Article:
Construction managers say the newly introduced regulations apportioning blame to them for defects in completed projects should be scrapped for lack of public participation.
The Institute of Construction Project Managers in Kenya chairman Tom Oketch said the newly gazetted National Construction Authority (Defects Liability) Regulations 2020 undermined the role of architects as supervisors during the implementation of projects and was bad for business.
“Every project has a contract signed between the funder and the contractor who bears sole responsibility for defects detected immediately (patent defects) or within six months after completion (latent defects). But the architect is not directly involved in the funder-contractor agreement on project execution,” he said.
While the regulations require architects to seek cover for latent defects, Mr Oketch observed this was difficult since insurance companies would be unable to quantify the risk and determine the premiums to be paid.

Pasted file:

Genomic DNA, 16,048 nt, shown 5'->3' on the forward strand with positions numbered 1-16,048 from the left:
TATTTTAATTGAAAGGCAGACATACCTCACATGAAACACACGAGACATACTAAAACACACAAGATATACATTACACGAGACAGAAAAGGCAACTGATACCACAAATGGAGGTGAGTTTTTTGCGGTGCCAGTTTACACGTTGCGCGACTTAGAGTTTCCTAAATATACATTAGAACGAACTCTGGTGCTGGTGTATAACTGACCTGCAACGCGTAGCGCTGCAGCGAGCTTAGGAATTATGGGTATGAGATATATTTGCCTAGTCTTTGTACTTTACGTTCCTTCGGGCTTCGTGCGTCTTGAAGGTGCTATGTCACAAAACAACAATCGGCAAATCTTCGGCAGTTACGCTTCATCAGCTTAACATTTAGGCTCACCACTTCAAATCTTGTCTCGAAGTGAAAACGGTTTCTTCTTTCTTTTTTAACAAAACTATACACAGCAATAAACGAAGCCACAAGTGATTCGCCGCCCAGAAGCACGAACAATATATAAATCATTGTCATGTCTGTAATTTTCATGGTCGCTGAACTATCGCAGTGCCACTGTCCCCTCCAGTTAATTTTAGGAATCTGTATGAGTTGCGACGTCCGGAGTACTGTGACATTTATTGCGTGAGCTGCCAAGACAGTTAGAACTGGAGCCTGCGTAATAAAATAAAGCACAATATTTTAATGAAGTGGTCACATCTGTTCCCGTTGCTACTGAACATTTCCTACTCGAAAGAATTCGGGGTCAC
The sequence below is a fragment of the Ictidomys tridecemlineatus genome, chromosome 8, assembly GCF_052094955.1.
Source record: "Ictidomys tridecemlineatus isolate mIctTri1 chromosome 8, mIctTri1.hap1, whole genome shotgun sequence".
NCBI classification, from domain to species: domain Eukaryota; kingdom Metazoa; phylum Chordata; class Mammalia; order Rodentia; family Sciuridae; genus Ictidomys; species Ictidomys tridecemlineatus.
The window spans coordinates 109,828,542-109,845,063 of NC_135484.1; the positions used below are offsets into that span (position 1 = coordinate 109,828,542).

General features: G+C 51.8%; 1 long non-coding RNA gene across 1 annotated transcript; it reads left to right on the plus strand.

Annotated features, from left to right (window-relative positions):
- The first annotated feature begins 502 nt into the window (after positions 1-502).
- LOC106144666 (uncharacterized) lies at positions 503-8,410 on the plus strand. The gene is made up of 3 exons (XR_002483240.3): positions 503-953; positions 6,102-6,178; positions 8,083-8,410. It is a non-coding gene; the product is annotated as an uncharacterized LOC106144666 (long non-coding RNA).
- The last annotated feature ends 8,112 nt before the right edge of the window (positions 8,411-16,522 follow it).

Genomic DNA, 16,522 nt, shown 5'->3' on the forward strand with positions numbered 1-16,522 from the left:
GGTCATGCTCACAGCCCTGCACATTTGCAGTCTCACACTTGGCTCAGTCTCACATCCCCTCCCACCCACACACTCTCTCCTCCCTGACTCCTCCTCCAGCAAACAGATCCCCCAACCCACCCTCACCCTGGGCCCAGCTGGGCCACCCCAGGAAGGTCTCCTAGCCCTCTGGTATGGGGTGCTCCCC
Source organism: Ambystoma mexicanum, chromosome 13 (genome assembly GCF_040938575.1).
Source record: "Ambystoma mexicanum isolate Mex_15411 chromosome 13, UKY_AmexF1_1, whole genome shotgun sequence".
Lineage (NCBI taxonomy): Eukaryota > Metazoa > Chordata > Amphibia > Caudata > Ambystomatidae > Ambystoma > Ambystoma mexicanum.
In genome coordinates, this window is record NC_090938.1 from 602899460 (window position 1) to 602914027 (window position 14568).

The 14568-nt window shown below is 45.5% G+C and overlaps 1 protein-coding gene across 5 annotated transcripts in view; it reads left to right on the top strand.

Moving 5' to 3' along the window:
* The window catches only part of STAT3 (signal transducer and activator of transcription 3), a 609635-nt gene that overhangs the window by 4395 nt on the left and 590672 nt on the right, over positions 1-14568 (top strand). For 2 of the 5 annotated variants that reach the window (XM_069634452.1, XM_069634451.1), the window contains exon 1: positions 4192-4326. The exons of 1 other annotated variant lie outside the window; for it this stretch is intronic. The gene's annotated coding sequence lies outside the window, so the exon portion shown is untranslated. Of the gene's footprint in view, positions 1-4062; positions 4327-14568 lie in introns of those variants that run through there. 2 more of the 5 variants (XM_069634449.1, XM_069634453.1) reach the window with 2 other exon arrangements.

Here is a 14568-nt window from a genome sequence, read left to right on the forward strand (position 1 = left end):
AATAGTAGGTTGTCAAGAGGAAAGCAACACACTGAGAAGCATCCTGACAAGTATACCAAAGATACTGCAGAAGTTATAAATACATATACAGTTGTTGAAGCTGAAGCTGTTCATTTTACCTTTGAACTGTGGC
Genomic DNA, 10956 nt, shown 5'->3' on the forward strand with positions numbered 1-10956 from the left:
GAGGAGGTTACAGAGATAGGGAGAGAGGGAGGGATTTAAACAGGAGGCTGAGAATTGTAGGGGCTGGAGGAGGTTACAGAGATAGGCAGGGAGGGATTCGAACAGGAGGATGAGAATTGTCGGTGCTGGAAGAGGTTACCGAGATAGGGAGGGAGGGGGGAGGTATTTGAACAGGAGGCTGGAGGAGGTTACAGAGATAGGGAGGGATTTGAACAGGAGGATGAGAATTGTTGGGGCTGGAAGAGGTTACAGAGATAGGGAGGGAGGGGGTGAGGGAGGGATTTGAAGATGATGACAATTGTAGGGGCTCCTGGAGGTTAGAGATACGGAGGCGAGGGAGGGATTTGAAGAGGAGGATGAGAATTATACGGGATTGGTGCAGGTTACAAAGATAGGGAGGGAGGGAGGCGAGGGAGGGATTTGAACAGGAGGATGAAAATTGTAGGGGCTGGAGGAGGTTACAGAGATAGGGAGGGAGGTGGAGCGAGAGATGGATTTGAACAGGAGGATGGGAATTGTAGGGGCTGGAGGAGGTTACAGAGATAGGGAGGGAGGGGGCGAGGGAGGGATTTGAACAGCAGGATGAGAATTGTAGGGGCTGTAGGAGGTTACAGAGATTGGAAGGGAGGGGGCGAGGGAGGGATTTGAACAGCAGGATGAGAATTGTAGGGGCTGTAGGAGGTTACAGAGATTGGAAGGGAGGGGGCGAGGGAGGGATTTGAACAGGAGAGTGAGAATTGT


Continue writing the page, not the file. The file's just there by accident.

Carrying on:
He said prolonging the defect liability period to 12 months from six months would make construction expensive as contractors’ payments valued at five percent on a project’s cost would be withheld further hurting cash flows.
“Why do we want to prolong this period from the usual six months. It will make construction expensive while contractors will require more funds to facilitate their future operations as most of their income will be withheld to cushion property owners of any eventuality,” said Mr Oketch.
“Contractors execute performance bonds that are withheld during defects liability period but roping in architects who are agents of a developer creates confusion in future contracts, whether public or private.”